Archive for June, 2011

12 June, 2011

A Bell to Save You

img_3459I have a brother who writes (another who does not and many more “brothers” who are engaged in doing good things in the world). People who know me know how much I admire this writer-brother of mine. Over the years I have tried to organize his poetry (he has a collection out), collect his hundreds of articles, and in other ways attempted to corral his words into one place so that everybody can access them. He has resisted all of it. I keep trying. He’s a Libra, I’m a half-Virgo. End of story. The following is a feature piece that appeared recently in The Daily News in Sri Lanka, one of the papers for which he writes alongside all the other newspapers that also carry his work. It spoke to me for all the reasons his writing speaks to me, but particularly, in this case, because life has been difficult lately for me and I have often found myself posing the question, “when will it end?” to myself. Not as I should – it will end, all life does – but more in the sense of “when will this particular hardship end?” Which is, as he points out, a fairly meaningless question in the scheme of things.

There Will Always Be A Bell To Save You.
by Malinda Seneviratne

My older daughter, Mithsandi, is a dreamer. In fact years ago I named her ‘Made of Dreams’. Her little sister Dayadi came into this world saying ‘Cuddle Me’. I called her ‘Made of Love’ and when I informed her of this name-change, she said ‘Appachchi mama made of love nemei, mama bird of love’ (I am not ‘Made of Love’, I am ‘Bird of Love’). She would have been three at the time.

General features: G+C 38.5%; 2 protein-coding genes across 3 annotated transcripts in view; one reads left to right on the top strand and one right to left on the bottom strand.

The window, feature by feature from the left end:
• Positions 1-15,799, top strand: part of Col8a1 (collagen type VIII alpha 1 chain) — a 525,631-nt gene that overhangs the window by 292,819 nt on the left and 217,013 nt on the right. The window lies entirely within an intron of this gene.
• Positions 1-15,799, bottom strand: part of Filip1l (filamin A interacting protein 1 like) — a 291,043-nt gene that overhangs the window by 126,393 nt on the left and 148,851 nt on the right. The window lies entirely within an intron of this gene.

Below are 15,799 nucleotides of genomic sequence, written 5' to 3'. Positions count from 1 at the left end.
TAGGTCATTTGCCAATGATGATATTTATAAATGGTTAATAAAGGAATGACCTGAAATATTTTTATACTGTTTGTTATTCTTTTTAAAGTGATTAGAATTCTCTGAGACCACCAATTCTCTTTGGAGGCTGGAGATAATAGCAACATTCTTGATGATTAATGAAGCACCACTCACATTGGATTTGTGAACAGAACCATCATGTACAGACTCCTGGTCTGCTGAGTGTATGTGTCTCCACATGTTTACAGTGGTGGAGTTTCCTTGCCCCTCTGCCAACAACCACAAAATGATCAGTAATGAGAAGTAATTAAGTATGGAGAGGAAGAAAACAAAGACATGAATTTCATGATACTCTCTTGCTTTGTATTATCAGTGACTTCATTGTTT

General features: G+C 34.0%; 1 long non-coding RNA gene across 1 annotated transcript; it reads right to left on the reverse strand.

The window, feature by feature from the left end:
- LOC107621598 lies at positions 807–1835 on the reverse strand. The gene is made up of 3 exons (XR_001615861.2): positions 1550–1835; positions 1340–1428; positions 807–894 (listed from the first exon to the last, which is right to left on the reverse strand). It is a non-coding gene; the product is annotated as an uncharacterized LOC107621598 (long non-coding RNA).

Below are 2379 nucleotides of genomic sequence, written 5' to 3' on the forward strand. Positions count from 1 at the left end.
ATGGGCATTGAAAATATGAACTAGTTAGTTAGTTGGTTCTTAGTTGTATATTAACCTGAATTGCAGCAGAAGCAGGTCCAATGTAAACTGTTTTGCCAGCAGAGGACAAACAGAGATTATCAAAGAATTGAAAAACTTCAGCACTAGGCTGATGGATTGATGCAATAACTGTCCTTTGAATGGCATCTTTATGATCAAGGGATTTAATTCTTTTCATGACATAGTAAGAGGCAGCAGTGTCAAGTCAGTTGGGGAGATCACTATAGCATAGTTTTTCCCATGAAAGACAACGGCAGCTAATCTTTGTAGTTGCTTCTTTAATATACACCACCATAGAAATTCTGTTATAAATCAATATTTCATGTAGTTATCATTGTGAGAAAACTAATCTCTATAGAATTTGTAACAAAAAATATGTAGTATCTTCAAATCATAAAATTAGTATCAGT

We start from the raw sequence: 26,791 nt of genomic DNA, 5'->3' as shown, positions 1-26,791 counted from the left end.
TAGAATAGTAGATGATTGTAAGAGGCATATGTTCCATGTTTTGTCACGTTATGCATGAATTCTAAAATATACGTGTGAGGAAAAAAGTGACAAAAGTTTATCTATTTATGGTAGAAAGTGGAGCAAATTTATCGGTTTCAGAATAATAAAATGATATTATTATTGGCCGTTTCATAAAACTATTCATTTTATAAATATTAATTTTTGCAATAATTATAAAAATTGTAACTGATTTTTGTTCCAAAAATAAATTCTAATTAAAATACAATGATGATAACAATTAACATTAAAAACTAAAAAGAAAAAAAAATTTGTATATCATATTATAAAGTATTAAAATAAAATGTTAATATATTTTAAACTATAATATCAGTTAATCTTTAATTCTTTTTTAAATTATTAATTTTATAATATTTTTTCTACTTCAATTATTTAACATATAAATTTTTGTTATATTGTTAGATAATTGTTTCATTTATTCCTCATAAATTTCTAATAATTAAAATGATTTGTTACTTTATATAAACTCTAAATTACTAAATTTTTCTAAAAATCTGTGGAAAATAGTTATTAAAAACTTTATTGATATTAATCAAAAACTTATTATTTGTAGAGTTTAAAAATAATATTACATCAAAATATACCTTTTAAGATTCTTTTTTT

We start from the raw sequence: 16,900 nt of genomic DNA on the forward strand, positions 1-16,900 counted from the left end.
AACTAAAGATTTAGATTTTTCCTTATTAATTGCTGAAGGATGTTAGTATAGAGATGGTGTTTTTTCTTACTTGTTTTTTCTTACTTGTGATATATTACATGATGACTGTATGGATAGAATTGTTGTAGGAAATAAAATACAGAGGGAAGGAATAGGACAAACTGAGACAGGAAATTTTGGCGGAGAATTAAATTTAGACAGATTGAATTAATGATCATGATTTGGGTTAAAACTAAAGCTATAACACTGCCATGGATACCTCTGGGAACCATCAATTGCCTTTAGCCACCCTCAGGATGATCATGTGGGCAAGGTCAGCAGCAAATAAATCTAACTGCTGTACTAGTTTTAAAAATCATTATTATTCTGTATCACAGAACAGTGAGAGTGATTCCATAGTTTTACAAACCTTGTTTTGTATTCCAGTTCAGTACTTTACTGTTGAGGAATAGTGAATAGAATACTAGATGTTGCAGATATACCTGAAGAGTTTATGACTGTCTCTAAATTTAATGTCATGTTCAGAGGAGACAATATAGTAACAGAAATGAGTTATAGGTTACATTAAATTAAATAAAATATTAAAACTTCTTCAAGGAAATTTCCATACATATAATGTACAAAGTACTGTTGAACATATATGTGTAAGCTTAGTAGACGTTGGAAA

She’s seven now. Her sister, 10 now, is still a dreamer, lives in another universe and a different time zone or in a world of timelessness. She is usually the last out of class and keeps me waiting 10-15 minutes after school is over. A couple of days ago I told her that it would be good if she can hurry up a little since I had to take her sister somewhere and there was very little ‘breathing space’ for pick-up, lunch and dropping her off.

‘Today is Wednesday, I can hurry,’ she replied. Then she explained, ‘I can’t wait for school to finish on Wednesdays because I don’t like E.N.V.’. I didn’t know what ‘ENV’ was. ‘Environment!’ she educated me. Reminded me of an octogenarian bikkhu in Katnoruwa (Mahaweli ‘H’, if I remember right) who way back in the year 1992 told me that there is no such thing as parisaraya (environment); there is only svabhava dharmaya (a natural order or set of natural principles). We were in a hurry and I didn’t tell her this story. I am in a hurry now, so that story will have to wait.

What’s pertinent here is the fact that she really wanted to get out of that class. Strange, since she’s quite the hands-on naturalist, ever willing to muddy her clothes and feet, very observant about the creatures around the house including butterflies, worms, birds, porcupines, gerandiyas, hothambuwas, monitor lizards etc. She wanted out and I ought to find out why. Not now.

She reminded me of my school days. There were subjects I didn’t like. There were periods I didn’t like. Teachers too. Especially when it so happened that I had not done my homework. That was quite frequent, actually, from Grade Seven to Grade 10. I dreaded such periods and hoped that the teacher would be absent. That wasn’t frequent enough, unfortunately. I had a coping-device back then. I told myself that torture (yes, that’s what it seemed to be) would at worst last an hour.